Anna Evans

Shock Therapy: What Happens To Your Hormones During Cold Water Immersion

A lot of vital processes in our bodies are regulated by hormones, and plunging into icy water is a great way to shake them up.


A sudden plunge into icy water can be an intimidating experience. Your body goes on high alert which launches a range of survival mechanisms – for example, convulsively swallowing air and focusing your body’s energy towards vital organs. It is enough to make even the bravest among us shiver. These processes are followed by a short-term decrease in cognitive functions which puts you in some kind of a meditative state.

But why do all these things happen, and what is happening inside your body when you expose yourself to cold temperatures? Danish author and metabolic scientist Dr. Susanna Søberg explains this and more in her book ‘Winter Swimming: The Nordic Way Towards a Healthier and Happier Life’. Let’s find out what cold water therapy does to your hormones and your nervous systems.

What is cold water immersion?

Cold water immersion is a practice that involves submerging oneself into cold water (less than 15°C/59°F) as a form of therapy.

This type of hydrotherapy includes:

  • cold showering

  • ice baths and plunging

  • swimming in pools and natural reservoirs

Effects from the practices vary depending on the protocols used but, for most individuals, these could include reduced inflammation, improved recovery from physical activity or stress, improved well-being, increased metabolism, and an overall increase in pain threshold.

Activation of parasympathetic & sympathetic nervous systems


During the process of cold water immersion, our bodies activate two distinct nervous systems:

the parasympathetic nervous system that helps us rest and recover

the sympathetic nervous system which encourages alertness and strength

An effective interaction between these opposite forces can ensure we remain both physically and mentally balanced. People who practice cold water immersion by swimming or plunging experience hyperventilation, tachycardia, and trembling muscles upon initial immersion. Soon enough these effects are replaced by calming normalisation of breathing and reduced pulse rate. This change can be attributed to hydrostatic pressure which stimulates baroreceptors resulting in the inhibition of the sympathetic nervous system.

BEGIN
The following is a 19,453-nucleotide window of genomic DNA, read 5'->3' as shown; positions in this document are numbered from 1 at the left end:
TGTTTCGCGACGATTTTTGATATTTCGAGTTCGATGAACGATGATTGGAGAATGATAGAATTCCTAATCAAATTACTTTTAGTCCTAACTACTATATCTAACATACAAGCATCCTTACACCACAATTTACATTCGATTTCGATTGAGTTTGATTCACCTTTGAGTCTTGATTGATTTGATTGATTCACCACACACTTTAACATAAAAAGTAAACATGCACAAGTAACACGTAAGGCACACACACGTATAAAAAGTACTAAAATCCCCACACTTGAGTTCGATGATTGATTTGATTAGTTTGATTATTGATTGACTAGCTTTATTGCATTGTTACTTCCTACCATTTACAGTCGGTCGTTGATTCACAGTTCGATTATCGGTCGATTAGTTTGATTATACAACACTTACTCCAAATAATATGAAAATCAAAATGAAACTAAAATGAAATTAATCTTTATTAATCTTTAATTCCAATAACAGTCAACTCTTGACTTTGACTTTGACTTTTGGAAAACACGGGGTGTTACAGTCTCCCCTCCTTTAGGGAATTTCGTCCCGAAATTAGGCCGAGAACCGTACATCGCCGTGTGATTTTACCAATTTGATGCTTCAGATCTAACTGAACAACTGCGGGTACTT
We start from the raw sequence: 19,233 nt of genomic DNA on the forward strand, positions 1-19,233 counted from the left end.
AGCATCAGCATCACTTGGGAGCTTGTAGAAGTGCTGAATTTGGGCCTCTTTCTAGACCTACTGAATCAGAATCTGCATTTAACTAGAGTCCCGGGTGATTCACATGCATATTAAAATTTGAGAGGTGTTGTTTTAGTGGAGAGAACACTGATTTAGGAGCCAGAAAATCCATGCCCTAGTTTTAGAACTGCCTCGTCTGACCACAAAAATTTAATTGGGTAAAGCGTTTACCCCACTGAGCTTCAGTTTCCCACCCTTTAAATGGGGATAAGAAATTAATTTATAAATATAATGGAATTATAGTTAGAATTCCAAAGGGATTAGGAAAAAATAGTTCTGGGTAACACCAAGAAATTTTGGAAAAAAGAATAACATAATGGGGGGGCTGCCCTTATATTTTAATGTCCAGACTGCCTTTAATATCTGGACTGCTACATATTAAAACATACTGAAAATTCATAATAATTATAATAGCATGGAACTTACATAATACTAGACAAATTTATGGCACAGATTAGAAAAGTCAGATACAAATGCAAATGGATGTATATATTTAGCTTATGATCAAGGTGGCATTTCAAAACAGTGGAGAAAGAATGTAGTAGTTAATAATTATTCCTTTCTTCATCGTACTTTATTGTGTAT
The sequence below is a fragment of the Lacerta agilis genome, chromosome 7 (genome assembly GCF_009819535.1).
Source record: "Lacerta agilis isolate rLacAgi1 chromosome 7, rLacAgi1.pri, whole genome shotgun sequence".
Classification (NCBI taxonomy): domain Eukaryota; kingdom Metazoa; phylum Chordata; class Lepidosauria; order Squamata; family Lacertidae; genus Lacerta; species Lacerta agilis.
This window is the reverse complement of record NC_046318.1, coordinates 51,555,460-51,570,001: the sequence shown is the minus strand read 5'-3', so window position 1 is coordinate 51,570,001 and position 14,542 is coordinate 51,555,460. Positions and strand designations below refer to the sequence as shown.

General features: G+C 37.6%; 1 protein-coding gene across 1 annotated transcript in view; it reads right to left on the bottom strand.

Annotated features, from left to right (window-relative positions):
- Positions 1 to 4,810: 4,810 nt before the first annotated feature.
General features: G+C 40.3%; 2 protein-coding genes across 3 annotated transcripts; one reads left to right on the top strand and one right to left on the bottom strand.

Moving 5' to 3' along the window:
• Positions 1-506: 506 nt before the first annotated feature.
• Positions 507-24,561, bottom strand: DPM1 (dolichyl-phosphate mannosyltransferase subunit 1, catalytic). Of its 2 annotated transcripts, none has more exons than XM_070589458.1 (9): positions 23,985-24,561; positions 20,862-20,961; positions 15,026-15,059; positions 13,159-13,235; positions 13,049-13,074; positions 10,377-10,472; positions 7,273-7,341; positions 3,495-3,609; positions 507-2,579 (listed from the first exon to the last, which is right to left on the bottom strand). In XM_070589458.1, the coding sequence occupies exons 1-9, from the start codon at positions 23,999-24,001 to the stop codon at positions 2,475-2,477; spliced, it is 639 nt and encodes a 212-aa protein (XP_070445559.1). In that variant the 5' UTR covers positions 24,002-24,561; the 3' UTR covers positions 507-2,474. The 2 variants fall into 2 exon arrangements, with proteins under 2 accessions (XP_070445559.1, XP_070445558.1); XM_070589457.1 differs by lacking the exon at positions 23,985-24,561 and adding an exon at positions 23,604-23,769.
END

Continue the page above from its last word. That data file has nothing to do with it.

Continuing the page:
Cold water and hormonal boost

When your body is faced with a stressful situation such as getting into cold water, it works to stay alert by boosting metabolism and keeping blood warm. But this physiological response could have additional healing benefits: the surge of hormones like adrenaline, norepinephrine, cortisol, and endorphins can trigger neural signals to the brain resulting in positive emotions including happiness and contentment. Therefore there may be more than just physical advantages that come from being immersed in cold water – you might get an emotional boost too.

In her book, Dr. Søberg mentions a 2000 study which found that when exposed to warm or cold temperatures (between 20°C and 32°C) in the water, hormone activity was higher than normal – all thanks to humoral control mechanisms kicking in.

1Adrenaline: Feel powerful!


Adrenaline is the neurotransmitter that increases alertness. This hormone has multiple functions as it acts on cells throughout our bodies in order to save us when we are threatened. When faced with a dangerous situation like being in icy water, adrenaline triggers the release of glucose from the glycogen sources into your bloodstream so that you have energy available for fight or flight. Blood vessels expand and narrow simultaneously – making more glucose accessible while reducing insulin secretion which helps keep high levels of sugar in your system quickly – giving you all the power you need.

2Endorphins: Less pain

Cold water immersion increases the levels of β-endorphin, stimulating the sympathetic nervous system to provide a much-needed respite from mental distress. The release of endorphins in your brain is a powerful reward system. Endorphin neurotransmitters actually act as internal ‘drugs’ that improve mood and bring feelings of happiness, while also serving to reduce pain levels.

3Norepinephrine: Fastester metabolism

Norepinephrine is an essential neurotransmitter that helps to keep us alert and awake. It works in tandem with adrenaline to raise the heart rate and blood pressure. This powerful chemical also engages brown fat, enabling it to produce heat while increasing metabolism – particularly when exposed to cold temperatures.

Norepinephrine is synthesised in two distinct areas:

– the adrenal medulla (which primarily produces adrenaline)

– sympathetic nerve endings for additional norepinephrine production

Sympathetic nerve endings release norepinephrine into the bloodstream normally only in small amounts. However in times of heightened sympathetic activity – like getting into cold water – a substantial surge is released, resulting in much higher concentrations that can have bigger physiological consequences.

4Cortisol: Fight inflammation